The cycle of abuse has 3 distinct stages: the tension building stage, the explosive stage, and the honeymoon stage. Each stage is characterized by different actions and feelings. The length of each stage and cycle varies with couples and the circumstances.
The cycle of abuse may answer the question of “Why do victims stay?” Victims hear this question repeatedly from all that know their situation. The cycle of abuse provides an explanation to this question. A victim of abuse is not constantly being abused, nor is the abuse always inflicted at totally random times.
The cycle of abuse is outlined by the following stages:
(This stage can last days, weeks, months, and sometimes years)
- May be minor violent incidents, including pushing, shoving, verbal abuse, and arguments.
- Initial infatuation of the relationship fades.
- The abuser starts exhibiting aggressive/abusive tendencies.
- The victim attempts to stop these by pleasing, placating, or staying out of the way, thinking those actions can control the abusive behavior.
- When this doesn’t control or stop the abuse, the victim withdrawals.
- The abuser feels rejected and tries harder to control the victim’s activities.
- At this point, an individual who has experienced violence/abuse before knows that an abusive incident will inevitably occur.
- isolation of victim
- rule changing
- name calling
- calming techniques
- anger suppression
(This stage can last anywhere from a few minutes to a few days)
- Some form of abusive incident occurs. This is often physical assault, but can be psychological, verbal, sexual, and/or emotional. This discharges the stress and tension for the abuser.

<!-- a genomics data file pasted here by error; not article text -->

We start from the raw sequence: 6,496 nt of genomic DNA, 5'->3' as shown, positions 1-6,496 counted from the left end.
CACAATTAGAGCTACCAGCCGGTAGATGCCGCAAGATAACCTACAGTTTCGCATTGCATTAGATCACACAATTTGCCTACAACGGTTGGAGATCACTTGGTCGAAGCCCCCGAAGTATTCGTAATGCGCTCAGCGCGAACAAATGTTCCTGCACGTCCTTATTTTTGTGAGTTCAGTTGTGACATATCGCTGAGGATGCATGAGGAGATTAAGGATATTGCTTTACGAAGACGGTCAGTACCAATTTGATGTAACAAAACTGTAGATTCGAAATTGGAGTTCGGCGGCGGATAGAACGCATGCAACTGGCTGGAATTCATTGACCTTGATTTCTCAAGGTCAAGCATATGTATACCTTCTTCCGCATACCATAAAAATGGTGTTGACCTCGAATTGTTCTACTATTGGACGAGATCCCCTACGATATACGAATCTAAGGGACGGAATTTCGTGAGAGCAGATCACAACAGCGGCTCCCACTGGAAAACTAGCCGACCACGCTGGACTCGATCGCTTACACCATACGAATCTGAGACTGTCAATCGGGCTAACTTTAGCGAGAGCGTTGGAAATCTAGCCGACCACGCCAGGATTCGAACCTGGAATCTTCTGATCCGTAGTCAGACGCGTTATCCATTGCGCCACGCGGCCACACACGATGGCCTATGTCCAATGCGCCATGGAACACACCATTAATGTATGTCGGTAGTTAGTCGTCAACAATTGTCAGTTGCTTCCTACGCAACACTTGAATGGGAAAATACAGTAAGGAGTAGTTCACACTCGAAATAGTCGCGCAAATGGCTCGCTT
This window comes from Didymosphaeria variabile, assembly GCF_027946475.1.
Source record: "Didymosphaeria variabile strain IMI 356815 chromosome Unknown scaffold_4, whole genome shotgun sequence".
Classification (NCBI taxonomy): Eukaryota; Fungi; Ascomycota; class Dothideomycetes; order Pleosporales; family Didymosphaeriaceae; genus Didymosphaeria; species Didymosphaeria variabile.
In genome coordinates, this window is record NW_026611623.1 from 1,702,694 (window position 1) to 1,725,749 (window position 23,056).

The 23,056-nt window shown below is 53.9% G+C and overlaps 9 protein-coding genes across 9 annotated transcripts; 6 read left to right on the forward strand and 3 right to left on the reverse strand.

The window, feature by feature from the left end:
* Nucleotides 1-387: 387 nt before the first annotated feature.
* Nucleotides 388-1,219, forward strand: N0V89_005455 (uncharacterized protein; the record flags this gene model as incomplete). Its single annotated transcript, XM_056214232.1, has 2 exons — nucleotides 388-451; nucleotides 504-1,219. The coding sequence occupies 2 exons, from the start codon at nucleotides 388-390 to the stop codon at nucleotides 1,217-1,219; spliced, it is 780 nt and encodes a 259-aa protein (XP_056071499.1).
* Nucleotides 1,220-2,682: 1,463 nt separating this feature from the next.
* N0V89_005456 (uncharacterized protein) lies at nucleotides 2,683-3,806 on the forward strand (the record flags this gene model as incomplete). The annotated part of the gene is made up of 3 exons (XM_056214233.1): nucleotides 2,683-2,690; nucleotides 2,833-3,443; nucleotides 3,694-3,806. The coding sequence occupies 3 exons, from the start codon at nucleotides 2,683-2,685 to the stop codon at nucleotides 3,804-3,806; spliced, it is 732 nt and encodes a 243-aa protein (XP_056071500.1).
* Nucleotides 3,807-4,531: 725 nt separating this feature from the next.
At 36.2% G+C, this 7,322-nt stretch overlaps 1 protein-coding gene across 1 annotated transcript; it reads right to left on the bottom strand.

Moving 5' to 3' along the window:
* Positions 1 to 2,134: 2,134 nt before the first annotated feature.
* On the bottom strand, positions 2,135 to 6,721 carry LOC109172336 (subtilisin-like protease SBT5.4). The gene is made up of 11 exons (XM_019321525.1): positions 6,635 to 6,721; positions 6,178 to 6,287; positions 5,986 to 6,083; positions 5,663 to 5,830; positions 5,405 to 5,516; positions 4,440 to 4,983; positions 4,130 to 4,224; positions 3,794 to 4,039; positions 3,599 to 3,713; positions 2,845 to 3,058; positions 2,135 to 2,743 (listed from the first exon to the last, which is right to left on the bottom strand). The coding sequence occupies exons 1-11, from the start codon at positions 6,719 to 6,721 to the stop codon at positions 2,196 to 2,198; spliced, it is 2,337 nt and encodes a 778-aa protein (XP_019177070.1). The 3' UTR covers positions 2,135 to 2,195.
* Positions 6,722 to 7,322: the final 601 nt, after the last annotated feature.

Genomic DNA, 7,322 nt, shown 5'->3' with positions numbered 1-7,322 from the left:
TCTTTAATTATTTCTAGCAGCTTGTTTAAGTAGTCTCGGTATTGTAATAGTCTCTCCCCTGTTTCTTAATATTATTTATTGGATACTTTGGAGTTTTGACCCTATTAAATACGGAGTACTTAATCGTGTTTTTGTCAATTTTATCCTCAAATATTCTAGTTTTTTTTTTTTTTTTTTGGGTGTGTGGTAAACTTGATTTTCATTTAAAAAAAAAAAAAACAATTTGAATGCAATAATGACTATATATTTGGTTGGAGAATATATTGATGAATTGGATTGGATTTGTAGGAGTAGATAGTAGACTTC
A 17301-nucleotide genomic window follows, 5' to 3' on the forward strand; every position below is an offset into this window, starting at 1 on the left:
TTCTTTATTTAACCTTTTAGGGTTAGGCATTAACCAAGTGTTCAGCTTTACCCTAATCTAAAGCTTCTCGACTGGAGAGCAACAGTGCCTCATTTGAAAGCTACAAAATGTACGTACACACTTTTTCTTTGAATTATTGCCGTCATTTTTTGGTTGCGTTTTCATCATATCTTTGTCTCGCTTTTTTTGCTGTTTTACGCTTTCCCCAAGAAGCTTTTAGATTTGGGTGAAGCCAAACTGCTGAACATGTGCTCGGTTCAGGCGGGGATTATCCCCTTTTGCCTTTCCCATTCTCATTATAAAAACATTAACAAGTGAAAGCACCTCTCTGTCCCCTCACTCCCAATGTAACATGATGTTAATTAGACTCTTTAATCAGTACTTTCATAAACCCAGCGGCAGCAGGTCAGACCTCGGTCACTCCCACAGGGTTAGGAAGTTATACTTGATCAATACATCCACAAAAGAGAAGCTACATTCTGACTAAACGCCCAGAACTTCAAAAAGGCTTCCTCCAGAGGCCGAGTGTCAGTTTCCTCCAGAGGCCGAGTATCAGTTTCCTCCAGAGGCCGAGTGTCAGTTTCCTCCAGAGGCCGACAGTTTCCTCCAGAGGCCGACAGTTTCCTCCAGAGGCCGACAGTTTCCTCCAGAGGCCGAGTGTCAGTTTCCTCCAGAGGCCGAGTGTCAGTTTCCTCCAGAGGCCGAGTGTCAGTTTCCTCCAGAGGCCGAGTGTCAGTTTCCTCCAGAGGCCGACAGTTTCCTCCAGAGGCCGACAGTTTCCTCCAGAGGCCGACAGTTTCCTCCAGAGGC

- After the abusive incident, the abuser feels instant relief. The victim often experiences shock, denial, and/or disbelief that the assault occurred.
- It is during this stage that the police are usually called. It is also during this stage that some victims seek safe shelter
- uncontrolled tension
- assault on victim
- may call police
- may flee
(This stage follows immediately after stage 2 and tends to be longer than stage 2 but shorter than stage 1)
- The victims who have sought professional help ofter abandon their support groups/counseling, drop charges, and/or discontinue with divorce or separation proceedings.
- The abuser becomes tender and apologetic and often sends or buys flowers, presents, jewelry, or writes love letters/poems. The abuser promises never to do it again, and truly believes the abuse will not happen again.
- During this stage, the abuser will take action to demonstrate a sincere desire to change. The abuser will go to counseling, quit drinking and/or go into drug/alcohol rehab, go to church, get a job, etc. However, the prime motivations are to get the partner back, not to receive the help or stop the abusive behaviors.
- It is the stage that keeps the victim in the relationship. The victim is finally getting the love and attention that is wanted from the abuser. People have said that the abuser returns to the person “I fell in love with” during this stage.
- may return
- low self-esteem